My father was an excellent swimmer, and in the evenings taught us to body surf in the shore break. That fall my oldest brother Rusty bought a surfboard, and every morning before school went down to the ocean and taught himself to surf. Rusty, too, was shy and quiet, thirteen when we moved to New Smyrna, and he wouldn’t let anyone watch him surf until he mastered it. But sometimes John and I snuck down to the dune line to watch, lying on our bellies on sand damp with dew, peeking through the sea oats at Rusty. He was tall and thin and took naturally to the sport, and we loved to watch him paddle out and over the breakers, disappearing only to catch the next big wave, popping up, arms out for balance and knees carefully bent. He looked like he was flying.
In October the big waves rolled in, and by then Rick and Bill were surfing too, and Rusty was confident. There was a small shell parking lot south of the end of the street with a tall seawall and ten concrete steps down to the beach. During big swells, Dad would stand there for hours while John and I played along the wall, watching his boys out on the water. We all knew he’d come here for us, and we him for loved it.
Visions of my brothers on the autumn swells still visit my dreams. They each rode differently, their characters expressed in movement as if some master painted them on a broad blue canvas. October waves are my favorite—each season, each day, really, held different types of waves—voluptuous swells, rich with gleaming treasure. From our vantage on the seawall, thick salty mist coating our faces then gusty northwesterly wind rubbing it away, we could see down into waves. The quick silvery mullet and flashing bottom feeders; flowing almost-human, but so much more beautiful, play of dolphin; dark sinuous shadows that were sharks.
Rusty, the oldest, was the most graceful, the most natural of the three. He was a wonderful dancer, and this translated well to movement on water. The boards were long and heavy, ten feet at least, and controlled by a rider’s ability to work with, not against, the natural movement of a wave—not just forward, but up and curling through air, growing in the inevitable rush to shore.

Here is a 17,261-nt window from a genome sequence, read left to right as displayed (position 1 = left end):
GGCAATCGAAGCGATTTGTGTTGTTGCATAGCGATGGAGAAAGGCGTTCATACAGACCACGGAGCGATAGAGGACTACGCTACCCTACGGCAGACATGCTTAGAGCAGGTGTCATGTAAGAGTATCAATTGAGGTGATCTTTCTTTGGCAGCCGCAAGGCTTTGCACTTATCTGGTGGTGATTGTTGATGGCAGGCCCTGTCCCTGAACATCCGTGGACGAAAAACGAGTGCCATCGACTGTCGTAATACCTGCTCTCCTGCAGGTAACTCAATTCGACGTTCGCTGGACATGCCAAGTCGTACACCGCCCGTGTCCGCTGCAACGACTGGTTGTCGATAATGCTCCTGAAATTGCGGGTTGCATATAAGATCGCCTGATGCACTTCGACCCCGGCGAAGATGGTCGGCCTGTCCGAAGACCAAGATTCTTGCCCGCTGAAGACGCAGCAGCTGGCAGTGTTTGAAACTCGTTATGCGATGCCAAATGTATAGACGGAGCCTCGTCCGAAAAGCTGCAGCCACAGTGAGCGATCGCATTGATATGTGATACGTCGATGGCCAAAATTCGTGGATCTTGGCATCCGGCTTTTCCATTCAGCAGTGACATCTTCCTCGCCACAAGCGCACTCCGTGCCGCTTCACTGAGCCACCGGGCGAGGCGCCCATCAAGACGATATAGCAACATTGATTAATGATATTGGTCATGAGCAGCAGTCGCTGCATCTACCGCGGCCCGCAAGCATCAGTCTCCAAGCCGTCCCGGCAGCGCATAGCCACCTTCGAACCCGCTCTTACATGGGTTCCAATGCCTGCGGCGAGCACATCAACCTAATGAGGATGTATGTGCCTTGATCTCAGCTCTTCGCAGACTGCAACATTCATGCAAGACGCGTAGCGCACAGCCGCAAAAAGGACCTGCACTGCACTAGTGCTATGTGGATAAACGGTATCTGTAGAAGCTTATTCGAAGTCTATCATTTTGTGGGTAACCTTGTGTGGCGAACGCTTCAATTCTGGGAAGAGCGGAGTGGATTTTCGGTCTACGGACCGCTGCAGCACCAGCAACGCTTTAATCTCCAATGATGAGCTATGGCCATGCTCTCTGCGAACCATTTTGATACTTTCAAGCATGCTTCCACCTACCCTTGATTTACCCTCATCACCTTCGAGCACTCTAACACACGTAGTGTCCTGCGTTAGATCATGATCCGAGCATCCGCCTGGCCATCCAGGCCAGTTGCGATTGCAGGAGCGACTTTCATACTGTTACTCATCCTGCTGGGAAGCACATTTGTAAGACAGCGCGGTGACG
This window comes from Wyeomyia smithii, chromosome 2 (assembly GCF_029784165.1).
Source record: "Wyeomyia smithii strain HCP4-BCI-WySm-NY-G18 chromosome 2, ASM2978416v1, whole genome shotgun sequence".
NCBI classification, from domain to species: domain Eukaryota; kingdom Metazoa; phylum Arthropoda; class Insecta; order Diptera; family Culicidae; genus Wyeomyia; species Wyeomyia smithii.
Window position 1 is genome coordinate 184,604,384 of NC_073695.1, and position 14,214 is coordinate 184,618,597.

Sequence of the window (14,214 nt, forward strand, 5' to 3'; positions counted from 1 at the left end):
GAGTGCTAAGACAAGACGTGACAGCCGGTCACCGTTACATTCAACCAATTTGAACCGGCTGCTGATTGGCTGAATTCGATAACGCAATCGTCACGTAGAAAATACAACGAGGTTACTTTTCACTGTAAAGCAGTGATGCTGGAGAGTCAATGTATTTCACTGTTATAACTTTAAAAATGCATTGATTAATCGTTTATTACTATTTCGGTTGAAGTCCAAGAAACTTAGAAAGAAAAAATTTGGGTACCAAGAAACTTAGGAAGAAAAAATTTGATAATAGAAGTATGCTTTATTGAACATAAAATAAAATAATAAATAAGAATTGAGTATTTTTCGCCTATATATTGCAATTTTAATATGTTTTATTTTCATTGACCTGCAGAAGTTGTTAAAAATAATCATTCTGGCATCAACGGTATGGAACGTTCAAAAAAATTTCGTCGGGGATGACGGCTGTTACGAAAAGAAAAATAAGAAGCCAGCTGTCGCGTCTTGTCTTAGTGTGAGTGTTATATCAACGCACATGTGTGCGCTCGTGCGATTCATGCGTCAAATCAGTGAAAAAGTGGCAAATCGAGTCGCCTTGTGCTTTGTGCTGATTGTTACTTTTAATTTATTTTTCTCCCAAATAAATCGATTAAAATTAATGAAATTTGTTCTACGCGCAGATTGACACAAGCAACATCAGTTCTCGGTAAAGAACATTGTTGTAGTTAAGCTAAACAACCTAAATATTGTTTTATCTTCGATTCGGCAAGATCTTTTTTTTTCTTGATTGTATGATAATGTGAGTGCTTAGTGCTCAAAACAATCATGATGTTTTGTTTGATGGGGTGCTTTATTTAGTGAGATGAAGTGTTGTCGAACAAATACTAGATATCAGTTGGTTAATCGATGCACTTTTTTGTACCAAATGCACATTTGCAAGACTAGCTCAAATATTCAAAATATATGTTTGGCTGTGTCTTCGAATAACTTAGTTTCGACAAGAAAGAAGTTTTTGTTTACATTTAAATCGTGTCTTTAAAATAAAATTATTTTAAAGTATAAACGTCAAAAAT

In fall the boys still wore only baggies in the water, thick canvas shorts that rode low on their hips and tied closed with a shoestring, and sometimes a t-shirt stretched out and tied into a tight knot like a tail in back. They walked down the beach slowly then stood assessing the water, boards balanced end-up next to them: tall, skinny Rusty, broader Bill, pre-adolescent Rick, also tall but with a hint of breadth to his shoulders. All of them bleached blond, Bill and Rusty tanned, Rick perpetually sun burnt. They studied the ocean then, with just a glance exchanged between them, tucked the boards under their arms and race into the water. Thigh-deep, they threw the boards into swirling foamy water and hopped on, Rick and Bill on their bellies with their feet in the air; Rusty crouched on his knees, and paddled out. This was tricky, especially in big surf, when it was a matter of pride to “make it to the outside”, past the long roll of breakers crashing in deep water before the sandbar. They paddled strong and steady in the trough then up the face of a wave as if about to launch into the air and disappeared over. Sometimes, if a wave was going to break while a surfer was still near the base, he’d wrap his arms around the surfboard and flip over in a “turtle roll”, hugging it tightly to him and hopefully pulling the board through the wave with him, sometimes losing it and having to swim in, the wave pushing and rolling it toward shore. As we grew older John and I would stand in the shore break to stop careening boards for grateful surfers.